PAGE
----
Solar eclipse in Norway on Tuesday 25 October 2022 – Time and weather in regions and cities – NRK trams and Finnmark


On Tuesday, Norway will have a solar eclipse that will cover 73 percent of the solar disk.

Most recently last year A solar eclipse occurred in this country, but this time it will be bigger. Norway last experienced a total solar eclipse in 2015 Happened in Svalbard.

Tor Einar Aslesen, an astrophysicist from the Norwegian Astronomical Society, was present at the time of the eclipse. This time he will stay at home in eastern Norway.

– This is a relatively large part of the sun across Norway. But Longyearbyen can hardly see it at this time.

Tor Einar Aslesen at the Norwegian Astronomical Society.

Photo: Private

– Do not look at the sun without protection

Although there won’t be a total solar eclipse this time, conditions in Norway are basically good, he says.

– Eastern Finnmark receives the greatest coverage of the sun. In Kirkenes, more than 62 percent of the sun is present. It is also very good in Tromsø, which achieves 56 percent coverage.

– For Oslo’s part, coverage is around 40 percent in the middle of the day, and about the same in western Norway.

Read more about weather conditions in this case.

Asleson says there is now Sun spotsAnd these can be seen with a good camera, for example.

Solar Eclipse October 25, 2022, Description.

The peak solar eclipse time varies slightly from place to place. It will be largest in Siberia, but there won’t be a total eclipse either.


But he has a clear message for those who want to witness the event with their own eyes:

– Do not look directly at the sun! By eye, camera or telescope. You must have a filter. Regardless of field of application, solar eclipse filters are ideal.

– And you shouldn’t wear ordinary sunglasses, he adds.

Looking at the sun during a solar eclipse is no more dangerous than any other, but you should not open your eyes to the sun in general over time. The reason is UV rays which are harmful to the eyes.

– Solar eclipse glasses can be used, but you should check that they are approved.

He explains that if you have binoculars, you can see that when the moon passes in front of the sun, it has a slightly jagged edge because of the hills and craters there.

People went absolutely “bananas” when they experienced a total solar eclipse in Svalbard in 2015.

Build your own projector

If you don’t have the appropriate glasses or filters, Aslesen says, you can easily build a smart projector out of a simple piece of cardboard.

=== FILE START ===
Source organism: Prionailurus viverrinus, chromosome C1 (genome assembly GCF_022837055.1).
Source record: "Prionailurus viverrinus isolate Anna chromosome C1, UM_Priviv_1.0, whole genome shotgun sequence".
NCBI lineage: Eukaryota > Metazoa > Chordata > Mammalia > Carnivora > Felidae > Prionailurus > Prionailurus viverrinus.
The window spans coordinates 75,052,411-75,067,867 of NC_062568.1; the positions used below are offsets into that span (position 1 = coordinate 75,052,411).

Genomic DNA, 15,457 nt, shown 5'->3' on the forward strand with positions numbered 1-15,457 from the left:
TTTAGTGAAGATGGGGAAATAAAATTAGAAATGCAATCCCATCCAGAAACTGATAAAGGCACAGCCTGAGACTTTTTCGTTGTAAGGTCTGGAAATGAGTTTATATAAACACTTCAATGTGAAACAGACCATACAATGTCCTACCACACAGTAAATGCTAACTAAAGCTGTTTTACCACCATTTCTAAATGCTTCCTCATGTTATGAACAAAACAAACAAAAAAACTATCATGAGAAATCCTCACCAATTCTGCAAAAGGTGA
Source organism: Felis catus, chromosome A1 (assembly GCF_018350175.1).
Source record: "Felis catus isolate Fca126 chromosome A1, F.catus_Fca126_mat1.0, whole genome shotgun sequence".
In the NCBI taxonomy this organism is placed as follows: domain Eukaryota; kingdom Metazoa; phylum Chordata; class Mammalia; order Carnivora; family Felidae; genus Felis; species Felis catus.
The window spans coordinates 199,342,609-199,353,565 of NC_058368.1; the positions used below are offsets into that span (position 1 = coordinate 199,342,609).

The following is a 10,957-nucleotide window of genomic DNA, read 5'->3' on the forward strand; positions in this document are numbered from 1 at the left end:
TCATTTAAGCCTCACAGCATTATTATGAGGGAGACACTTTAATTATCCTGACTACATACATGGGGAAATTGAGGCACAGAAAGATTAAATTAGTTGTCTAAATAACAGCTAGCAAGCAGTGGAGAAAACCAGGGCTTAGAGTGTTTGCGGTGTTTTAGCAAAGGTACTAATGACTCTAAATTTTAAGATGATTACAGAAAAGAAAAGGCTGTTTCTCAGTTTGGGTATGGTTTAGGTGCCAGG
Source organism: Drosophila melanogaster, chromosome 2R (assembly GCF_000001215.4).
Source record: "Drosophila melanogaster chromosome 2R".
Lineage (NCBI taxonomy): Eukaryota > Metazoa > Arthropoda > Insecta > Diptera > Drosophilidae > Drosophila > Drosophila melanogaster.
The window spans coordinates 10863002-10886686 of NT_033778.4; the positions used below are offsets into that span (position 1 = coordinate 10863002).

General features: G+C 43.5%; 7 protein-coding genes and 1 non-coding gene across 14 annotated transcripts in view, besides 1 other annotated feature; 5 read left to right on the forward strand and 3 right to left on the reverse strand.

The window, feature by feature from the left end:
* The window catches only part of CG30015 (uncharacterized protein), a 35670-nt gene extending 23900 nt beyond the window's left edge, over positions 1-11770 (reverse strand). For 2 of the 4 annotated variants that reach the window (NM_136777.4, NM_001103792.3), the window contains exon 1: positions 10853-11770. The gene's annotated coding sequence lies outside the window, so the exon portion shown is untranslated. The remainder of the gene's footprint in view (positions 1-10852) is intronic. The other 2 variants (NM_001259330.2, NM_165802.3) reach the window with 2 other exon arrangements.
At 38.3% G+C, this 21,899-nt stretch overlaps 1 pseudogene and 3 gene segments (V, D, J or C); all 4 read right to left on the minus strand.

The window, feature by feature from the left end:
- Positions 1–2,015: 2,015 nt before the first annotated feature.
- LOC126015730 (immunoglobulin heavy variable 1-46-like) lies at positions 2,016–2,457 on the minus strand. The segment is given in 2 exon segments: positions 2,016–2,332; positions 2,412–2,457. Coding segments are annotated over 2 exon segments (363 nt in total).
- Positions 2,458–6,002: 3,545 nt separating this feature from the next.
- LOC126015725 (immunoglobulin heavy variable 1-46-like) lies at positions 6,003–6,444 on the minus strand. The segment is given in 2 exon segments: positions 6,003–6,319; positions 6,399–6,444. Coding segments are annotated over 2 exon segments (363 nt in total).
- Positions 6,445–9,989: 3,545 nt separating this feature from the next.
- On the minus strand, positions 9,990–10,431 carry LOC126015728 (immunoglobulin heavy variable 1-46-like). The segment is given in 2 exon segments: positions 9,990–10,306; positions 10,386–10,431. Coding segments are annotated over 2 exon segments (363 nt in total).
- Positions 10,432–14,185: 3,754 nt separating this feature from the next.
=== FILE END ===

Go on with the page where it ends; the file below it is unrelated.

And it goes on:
– Then you make a small hole in the cardboard, aim at the sun and get a small picture of the solar eclipse on the wall. It’s an optical phenomenon, he explains.

The astrophysicist says the hole should be very small, no bigger than the tip of a ballpoint pen. He believes you should catch a solar eclipse if you get the chance.

– It makes you feel part of the universe. It’s always interesting to see one globe go before another.

If you want to watch the solar eclipse, you should wear safety glasses.  This girl got it!

If you want to look directly at the sun, you should wear protective glasses.

Photo: Mahesh Kumar A/AP

The weather is like this

If you want to see a solar eclipse, seeing the sun is definitely a prerequisite. So how are the conditions?

– It’s likely that Nordmøre, Trøndelag and parts of northern Norway will get better conditions than they look like now, says meteorologist Trond Robertsen.

Regarding the latter, he says Bodo and the region north to Nordkapp have better forecasts. West Norway and East Norway do not have equally good prospects.

Solar eclipse seen from space.

This is what a total solar eclipse looks like from space. But whether it is equally visible from the ground depends on the weather.


– Western Norway south of Stott, as well as Sunmore and Romsdal, can expect a lot of rain, according to forecasts. There is some gray weather and rain in southern and eastern Norway.

But don’t give up hope, the meteorologist advises. A couple of low pressure systems threatening the potential could change direction. And there are always holes in the cloud cover.

– We can’t predict that, says Robertson.

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Joshi Akinjide

Joshi Akinjide

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